Background: Studies disagree whether surveillance bias is associated with perioperative venous thromboembolism (VTE) performance measures. A prior VA study used a chart-based outcome; no studies have used the fully specified administrative data-based AHRQ Patient Safety Indicator, PSI-12, as their primary outcome. If surveillance bias were present, we hypothesized that inpatient surveillance rates would be associated with higher PSI-12 rates, but with lower post-discharge VTE rates. Methods: Using VA data, we examined Pearson correlations between hospital-level VTE imaging rates and risk-adjusted PSI-12 rates and post-discharge VTE rates. To determine the robustness of findings, we conducted several sensitivity analyses. Results: Hospital imaging rates were positively correlated with both PSI-12 (r = 0.24, p = 0.01) and post-discharge VTE rates (r = 0.16, p = 0.09). Sensitivity analyses yielded similar findings. Conclusions: Like the prior VA study, we found no evidence of PSI-12-related surveillance bias. Given the use of PSI-12 in nationwide measurement, these findings warrant replication using similar methods in the non-VA setting. Summary for Table of Contents:We examined whether there was surveillance bias associated with hospital level measurement of the Agency for Healthcare Research and Quality Patient Safety Indicator, Perioperative Pulmonary Embolism and Deep Vein Thrombosis (PSI-12). We hypothesized that if surveillance bias were present, inpatient surveillance imaging rates would be associated higher PSI-12 rates, but with lower post-discharge venous thromboembolism (VTE) rates. However, we found a statistically significant positive association between imaging and PSI-12 rates, and a positive, albeit weaker association between imaging and post-discharge VTE rates. Similar patterns were seen across all sensitivity analyses; these findings argue against surveillance bias.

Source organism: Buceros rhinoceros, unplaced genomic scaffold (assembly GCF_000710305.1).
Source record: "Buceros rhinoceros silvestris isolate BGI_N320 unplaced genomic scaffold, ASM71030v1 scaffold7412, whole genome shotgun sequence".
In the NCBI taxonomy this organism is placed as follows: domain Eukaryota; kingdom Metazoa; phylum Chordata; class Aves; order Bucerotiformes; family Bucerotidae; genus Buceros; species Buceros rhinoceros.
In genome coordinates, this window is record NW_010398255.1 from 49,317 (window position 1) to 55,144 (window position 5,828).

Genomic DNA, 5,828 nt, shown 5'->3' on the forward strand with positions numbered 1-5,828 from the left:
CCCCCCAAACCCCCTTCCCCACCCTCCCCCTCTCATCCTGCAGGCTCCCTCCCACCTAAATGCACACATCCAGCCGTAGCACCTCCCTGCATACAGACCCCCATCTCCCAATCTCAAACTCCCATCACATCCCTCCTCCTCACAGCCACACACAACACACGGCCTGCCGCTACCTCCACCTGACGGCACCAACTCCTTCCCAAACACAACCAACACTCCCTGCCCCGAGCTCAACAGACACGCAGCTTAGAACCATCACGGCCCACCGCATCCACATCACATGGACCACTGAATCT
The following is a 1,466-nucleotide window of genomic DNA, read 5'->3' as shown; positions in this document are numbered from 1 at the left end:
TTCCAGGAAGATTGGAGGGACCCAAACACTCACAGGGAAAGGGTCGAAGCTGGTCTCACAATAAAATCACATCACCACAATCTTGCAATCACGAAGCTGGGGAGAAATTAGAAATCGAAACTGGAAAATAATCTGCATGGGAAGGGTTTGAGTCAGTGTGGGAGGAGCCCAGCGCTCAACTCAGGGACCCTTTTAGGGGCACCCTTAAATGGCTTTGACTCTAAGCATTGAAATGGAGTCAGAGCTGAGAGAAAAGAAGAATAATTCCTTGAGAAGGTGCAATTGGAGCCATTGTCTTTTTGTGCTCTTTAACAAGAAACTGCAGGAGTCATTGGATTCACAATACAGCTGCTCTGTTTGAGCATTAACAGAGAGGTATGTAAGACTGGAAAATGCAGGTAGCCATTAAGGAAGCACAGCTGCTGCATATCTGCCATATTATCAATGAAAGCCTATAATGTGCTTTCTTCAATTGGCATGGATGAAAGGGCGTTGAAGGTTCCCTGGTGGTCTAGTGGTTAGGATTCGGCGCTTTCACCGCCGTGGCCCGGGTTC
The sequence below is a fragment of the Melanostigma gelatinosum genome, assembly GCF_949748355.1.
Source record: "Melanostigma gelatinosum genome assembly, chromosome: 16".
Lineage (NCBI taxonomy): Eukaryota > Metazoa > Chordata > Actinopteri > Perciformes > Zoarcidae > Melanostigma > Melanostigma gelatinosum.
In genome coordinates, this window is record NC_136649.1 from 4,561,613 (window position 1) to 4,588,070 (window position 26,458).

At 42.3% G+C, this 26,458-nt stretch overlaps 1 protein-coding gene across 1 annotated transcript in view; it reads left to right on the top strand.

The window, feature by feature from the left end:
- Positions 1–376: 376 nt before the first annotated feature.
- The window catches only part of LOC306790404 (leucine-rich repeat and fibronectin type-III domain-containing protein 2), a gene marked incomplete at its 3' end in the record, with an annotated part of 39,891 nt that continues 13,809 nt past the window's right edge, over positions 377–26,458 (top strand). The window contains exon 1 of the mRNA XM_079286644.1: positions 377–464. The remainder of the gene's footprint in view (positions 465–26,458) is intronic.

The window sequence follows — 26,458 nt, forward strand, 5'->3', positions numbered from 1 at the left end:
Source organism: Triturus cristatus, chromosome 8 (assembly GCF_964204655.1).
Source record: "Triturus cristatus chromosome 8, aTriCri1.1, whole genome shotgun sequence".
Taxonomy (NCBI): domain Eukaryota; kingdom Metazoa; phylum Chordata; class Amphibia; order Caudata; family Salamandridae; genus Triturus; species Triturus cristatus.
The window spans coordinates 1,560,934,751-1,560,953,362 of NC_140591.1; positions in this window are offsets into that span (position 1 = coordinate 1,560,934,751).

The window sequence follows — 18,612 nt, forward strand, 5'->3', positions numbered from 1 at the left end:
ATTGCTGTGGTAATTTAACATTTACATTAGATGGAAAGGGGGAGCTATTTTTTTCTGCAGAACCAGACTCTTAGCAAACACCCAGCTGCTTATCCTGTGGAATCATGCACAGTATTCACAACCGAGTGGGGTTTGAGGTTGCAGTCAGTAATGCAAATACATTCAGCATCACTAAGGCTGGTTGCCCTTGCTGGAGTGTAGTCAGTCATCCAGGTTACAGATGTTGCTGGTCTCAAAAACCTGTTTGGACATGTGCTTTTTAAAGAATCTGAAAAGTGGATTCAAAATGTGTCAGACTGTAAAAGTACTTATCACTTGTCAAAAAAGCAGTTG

- Patient safety
- Perioperative venous thromboembolism
- Quality indicators
- Surveillance bias
ASJC Scopus subject areas